Thursday, October 28, 2021

International Energy Agency: Global carbon-cutting efforts 60% short of target

13 October (NWN) — The International Energy Agency said ahead of the upcoming climate change conference that commitments by world governments to zero-zero emissions by 2050 will be reduced by 60%.

In its annual World Energy Outlook, the agency said that if all countries successfully fulfill their stated promises, energy-related carbon emissions would drop by 40% by mid-century.

“Governments need to do a lot more to fully deliver on their declared promises,” the agency said in the report.

COP26, a major world climate change conference, will begin next week in Glasgow, Scotland. More than 50 countries, including the entire European Union, have pledged to meet net-zero targets, the report said.

While the agency’s report said its findings are “dire,” it said its message is “still an optimistic one.” There is a need for a “laser-like focus” on clean electrification, reducing methane emissions and increasing investment in green energy, the report said.

“Many of the functions described are cost-effective, and the cost of the remaining is insignificant compared to the extreme risks of inaction,” it said.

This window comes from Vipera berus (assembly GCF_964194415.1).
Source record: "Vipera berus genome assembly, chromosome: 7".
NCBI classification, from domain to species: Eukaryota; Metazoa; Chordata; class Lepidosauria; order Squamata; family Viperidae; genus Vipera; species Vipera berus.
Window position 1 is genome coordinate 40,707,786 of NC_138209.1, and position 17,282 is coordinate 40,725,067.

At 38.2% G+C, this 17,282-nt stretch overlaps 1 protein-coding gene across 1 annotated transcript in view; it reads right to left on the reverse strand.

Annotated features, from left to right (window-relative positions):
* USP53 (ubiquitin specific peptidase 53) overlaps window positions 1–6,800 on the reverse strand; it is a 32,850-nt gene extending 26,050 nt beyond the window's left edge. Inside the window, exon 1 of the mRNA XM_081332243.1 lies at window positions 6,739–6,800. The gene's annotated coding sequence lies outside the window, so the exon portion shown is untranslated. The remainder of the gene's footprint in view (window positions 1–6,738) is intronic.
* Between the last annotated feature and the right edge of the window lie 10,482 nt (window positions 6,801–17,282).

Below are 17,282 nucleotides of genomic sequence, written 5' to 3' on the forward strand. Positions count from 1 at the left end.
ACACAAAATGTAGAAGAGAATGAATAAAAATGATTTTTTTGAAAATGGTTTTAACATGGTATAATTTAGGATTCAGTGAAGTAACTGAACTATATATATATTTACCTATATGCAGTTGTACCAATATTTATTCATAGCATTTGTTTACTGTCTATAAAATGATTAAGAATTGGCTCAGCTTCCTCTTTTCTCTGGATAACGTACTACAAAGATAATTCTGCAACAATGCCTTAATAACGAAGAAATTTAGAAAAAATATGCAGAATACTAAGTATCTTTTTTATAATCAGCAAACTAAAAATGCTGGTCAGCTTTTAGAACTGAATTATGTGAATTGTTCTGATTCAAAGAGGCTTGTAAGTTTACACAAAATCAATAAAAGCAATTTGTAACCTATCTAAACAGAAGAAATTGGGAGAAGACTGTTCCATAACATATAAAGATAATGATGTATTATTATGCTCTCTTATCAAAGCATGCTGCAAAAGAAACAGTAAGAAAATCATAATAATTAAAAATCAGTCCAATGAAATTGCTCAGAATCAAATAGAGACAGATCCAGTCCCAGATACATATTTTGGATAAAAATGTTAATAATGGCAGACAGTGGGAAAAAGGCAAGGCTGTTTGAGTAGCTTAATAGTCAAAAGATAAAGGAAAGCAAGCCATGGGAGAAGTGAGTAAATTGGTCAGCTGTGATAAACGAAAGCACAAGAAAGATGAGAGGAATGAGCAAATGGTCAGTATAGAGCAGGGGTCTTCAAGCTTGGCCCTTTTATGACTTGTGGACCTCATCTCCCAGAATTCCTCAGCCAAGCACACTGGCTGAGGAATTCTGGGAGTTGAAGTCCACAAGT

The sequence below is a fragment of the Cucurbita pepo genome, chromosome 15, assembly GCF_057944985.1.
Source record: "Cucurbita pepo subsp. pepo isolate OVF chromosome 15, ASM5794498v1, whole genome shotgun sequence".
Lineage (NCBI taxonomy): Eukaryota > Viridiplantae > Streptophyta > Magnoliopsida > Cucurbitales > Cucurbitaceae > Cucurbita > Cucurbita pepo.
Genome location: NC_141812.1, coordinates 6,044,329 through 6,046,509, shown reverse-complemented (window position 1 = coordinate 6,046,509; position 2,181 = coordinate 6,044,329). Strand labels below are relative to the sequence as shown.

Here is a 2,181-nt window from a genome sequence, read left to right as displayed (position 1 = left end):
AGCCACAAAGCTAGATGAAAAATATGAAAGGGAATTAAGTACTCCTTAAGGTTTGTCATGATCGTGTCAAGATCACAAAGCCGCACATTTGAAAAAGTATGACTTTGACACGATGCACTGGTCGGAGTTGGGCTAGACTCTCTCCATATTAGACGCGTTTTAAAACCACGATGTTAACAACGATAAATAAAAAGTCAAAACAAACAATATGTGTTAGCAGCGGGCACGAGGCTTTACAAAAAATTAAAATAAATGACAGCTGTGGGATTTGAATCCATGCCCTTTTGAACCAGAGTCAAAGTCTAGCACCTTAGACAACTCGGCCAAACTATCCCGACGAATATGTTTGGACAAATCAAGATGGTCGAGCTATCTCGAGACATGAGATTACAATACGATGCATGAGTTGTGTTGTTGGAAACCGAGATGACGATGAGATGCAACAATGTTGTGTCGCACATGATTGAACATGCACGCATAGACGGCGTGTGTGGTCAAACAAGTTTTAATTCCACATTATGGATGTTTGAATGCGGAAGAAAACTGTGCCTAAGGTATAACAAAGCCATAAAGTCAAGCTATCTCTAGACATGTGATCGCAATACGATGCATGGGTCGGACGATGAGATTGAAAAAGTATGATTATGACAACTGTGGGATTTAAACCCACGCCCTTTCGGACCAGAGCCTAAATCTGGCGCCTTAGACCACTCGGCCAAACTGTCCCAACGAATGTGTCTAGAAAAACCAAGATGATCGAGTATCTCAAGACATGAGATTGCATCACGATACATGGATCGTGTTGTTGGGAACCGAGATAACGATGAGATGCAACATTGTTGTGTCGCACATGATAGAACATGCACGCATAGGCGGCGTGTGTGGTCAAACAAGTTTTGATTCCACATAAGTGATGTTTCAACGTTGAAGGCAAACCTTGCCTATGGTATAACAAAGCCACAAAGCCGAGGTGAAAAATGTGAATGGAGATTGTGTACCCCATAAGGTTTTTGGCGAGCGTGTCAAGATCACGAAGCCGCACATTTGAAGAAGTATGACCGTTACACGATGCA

The report also pointed to progress in phasing out coal, noting that China’s commitment to building no more plants using the carbon-intensive fuel is significant. But it said phasing out coal would require a “broad-based and dedicated policy effort” that takes into account the impacts on jobs and energy security.

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However, the investment will come at a cost. According to the report, $4 trillion will be spent on clean energy projects and infrastructure upgrades over the next decade.

It said that seventy percent of the additional spending would be needed on emerging markets and developing economies. The report has placed the responsibility of fully meeting these targets in the hands of governments.

But the agency’s executive director Fatih Birol told the Guardian that major economies reeling from the COVID-19 pandemic had already missed opportunities to invest in clean energy.

“We are seeing a sustained recovery from the pandemic,” he told the paper.

Birol provided a possible way forward. He called on world leaders to make investment in clean energy profitable and to prioritize clean energy investment from the World Bank and the International Monetary Fund.


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